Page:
Alabaster FUMC begins services in former Winn Dixie building

By NEAL WAGNER / City Editor

When Alabaster First United Methodist Church Pastor Brian Erickson walked across the parking lot behind the church April 10 with about 500 members of the congregation, it began to hit him.

After church members had been contemplating the best way to expand the church’s offerings for more than three years, Erickson and his fellow worshipers were about to walk into the answer to their prayers.

The former Winn Dixie supermarket in the Alabaster Market Center shopping center now serves as the church’s non-traditional worship center, and has seen a complete makeover since its days as a grocery store.

“The story of that building is symbolic. This grocery store served its life,” said Erickson. “If God can use that space and turn it into a worship center, he can take the most broken life and turn it around.”

Last year, church officials struggled to find funding to purchase the former Winn Dixie building, and had to have the property rezoned to fit the church’s needs.

“You think about what a struggle it was to buy that place. Two dozen banks turned us down before one of the banks that previously turned us down, BB&T, came back and approved us for a loan,” Erickson said.

“I remember going into the building and walking up and down where the isles used to be and worrying and praying so hard that it would work out,” Erickson added.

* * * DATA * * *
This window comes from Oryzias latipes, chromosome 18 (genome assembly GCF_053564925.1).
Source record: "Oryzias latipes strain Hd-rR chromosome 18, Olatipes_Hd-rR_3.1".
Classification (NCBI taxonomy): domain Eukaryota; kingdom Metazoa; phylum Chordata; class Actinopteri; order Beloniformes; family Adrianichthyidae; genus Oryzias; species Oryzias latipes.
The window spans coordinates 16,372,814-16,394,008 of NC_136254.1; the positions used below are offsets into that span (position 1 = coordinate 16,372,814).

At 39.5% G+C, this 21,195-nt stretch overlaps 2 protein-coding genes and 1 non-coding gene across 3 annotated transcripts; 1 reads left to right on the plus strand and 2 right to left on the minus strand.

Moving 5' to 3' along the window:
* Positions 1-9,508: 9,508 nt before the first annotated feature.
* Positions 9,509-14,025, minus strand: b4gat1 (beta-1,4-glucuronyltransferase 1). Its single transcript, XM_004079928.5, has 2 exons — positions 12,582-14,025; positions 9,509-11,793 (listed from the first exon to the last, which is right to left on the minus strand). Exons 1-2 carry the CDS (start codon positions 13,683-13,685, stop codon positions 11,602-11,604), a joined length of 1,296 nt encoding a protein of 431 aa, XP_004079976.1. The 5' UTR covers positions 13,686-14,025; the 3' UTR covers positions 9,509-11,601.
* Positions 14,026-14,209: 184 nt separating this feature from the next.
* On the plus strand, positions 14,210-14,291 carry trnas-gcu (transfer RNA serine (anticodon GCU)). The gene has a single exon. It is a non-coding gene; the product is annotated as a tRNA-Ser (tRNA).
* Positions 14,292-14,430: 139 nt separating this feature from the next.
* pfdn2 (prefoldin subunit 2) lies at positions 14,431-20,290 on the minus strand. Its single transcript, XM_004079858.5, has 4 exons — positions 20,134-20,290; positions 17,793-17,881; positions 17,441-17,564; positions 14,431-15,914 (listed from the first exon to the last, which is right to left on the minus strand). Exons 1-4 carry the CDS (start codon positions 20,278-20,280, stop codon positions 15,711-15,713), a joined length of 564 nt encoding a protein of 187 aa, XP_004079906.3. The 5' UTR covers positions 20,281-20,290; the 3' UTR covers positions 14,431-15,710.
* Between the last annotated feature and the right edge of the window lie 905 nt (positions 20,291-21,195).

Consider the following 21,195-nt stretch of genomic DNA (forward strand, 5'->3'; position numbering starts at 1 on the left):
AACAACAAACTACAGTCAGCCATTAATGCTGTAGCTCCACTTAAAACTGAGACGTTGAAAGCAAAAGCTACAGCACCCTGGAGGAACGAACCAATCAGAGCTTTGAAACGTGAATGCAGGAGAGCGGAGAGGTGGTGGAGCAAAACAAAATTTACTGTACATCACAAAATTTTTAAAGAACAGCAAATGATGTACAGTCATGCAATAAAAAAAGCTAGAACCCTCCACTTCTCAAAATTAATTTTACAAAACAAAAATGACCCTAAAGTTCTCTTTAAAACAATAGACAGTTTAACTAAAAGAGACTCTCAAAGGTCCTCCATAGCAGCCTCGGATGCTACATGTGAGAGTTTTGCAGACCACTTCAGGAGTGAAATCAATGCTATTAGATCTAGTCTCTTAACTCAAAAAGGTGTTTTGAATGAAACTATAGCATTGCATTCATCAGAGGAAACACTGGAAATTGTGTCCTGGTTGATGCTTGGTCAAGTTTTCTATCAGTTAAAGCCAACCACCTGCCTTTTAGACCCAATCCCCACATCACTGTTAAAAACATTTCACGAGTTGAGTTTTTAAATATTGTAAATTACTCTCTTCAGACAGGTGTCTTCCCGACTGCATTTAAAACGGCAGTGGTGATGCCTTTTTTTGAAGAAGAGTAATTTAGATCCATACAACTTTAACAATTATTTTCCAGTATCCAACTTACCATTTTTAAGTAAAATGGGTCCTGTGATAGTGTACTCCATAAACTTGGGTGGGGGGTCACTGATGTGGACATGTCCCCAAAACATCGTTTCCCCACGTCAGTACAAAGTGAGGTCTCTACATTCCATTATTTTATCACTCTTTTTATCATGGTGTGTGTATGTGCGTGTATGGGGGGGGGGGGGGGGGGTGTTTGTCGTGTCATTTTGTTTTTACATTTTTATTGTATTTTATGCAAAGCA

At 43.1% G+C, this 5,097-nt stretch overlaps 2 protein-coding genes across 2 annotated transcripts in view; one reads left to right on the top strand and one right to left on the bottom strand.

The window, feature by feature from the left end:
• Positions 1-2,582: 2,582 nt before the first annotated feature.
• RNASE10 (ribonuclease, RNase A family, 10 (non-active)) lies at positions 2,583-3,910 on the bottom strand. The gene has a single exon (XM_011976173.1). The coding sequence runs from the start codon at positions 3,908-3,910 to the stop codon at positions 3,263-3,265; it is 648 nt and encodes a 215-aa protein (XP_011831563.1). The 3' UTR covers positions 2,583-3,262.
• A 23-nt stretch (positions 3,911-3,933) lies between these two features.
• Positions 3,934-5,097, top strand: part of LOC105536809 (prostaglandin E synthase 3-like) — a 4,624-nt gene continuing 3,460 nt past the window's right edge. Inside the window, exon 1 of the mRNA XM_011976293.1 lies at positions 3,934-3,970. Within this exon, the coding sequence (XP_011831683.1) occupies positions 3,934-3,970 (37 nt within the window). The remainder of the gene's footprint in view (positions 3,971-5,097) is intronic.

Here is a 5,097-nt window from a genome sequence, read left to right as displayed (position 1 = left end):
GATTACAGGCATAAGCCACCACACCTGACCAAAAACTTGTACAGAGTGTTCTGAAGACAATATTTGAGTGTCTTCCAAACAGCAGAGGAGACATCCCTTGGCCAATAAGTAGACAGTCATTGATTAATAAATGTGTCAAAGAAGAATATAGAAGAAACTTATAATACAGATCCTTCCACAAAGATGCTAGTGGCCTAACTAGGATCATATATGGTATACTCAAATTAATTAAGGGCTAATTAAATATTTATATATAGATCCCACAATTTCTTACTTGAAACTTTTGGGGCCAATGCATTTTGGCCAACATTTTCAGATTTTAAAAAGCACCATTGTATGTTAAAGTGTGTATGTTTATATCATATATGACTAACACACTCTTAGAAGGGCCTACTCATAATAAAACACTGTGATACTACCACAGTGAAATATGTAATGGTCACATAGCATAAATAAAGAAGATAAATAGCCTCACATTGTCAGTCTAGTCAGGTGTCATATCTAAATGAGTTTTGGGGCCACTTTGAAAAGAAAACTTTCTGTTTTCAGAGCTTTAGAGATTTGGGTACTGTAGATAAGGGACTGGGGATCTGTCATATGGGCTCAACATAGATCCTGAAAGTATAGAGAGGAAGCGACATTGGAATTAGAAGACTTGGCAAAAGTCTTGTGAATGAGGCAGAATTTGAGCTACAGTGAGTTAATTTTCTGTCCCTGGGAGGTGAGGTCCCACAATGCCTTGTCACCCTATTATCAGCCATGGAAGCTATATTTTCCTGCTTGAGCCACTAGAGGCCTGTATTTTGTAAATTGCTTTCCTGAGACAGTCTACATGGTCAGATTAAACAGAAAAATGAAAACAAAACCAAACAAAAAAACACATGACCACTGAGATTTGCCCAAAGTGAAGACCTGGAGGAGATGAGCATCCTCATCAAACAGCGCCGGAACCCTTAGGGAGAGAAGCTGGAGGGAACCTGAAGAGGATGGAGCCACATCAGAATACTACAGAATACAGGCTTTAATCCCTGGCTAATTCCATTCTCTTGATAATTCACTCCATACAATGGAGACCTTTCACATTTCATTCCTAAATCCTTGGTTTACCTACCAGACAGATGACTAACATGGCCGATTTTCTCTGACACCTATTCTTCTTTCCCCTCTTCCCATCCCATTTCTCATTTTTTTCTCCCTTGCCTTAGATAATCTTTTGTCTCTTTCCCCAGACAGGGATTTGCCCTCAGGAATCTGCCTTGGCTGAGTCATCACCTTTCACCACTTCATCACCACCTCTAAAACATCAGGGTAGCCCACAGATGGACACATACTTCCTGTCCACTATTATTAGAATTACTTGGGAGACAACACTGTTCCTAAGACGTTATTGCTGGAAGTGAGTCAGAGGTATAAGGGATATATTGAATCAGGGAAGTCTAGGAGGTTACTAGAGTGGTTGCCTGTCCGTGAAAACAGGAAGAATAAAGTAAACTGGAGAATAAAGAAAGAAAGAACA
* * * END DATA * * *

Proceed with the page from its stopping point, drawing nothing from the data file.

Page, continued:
Today, the building is full of furnishings and décor usually reserved for high-end downtown apartments and office buildings. It purposely looks nothing like a traditional church building, Erickson said.

Church officials designed the new campus, called Restore, as a contemporary and non-traditional alternative to the church’s nearby main campus off Alabama 119.

“Most church buildings are to benefit the people already there. But our church folks are not worshiping (at Restore) on Sundays,” Erickson said. “We wanted to send a clear message to people who may not go to church now: We did this for you.

“We have been doing a good job of pulling people from other churches. That looks great on our numbers, but that’s not the work of the church,” Erickson said. “We are trying to find ways to attract people who don’t go to church now.”

Services in the Restore building are more contemporary and “edgy,” than the services held at the main church campus, Erickson said. Beginning Easter Sunday, the church will begin holding 5 p.m. Sunday services at the new building.

“We really want to reach out to folks who may be uncomfortable in church through this new building,” Erickson said. “We’re not here to shove anything down anyone’s throats. We just want everyone to feel welcome here.”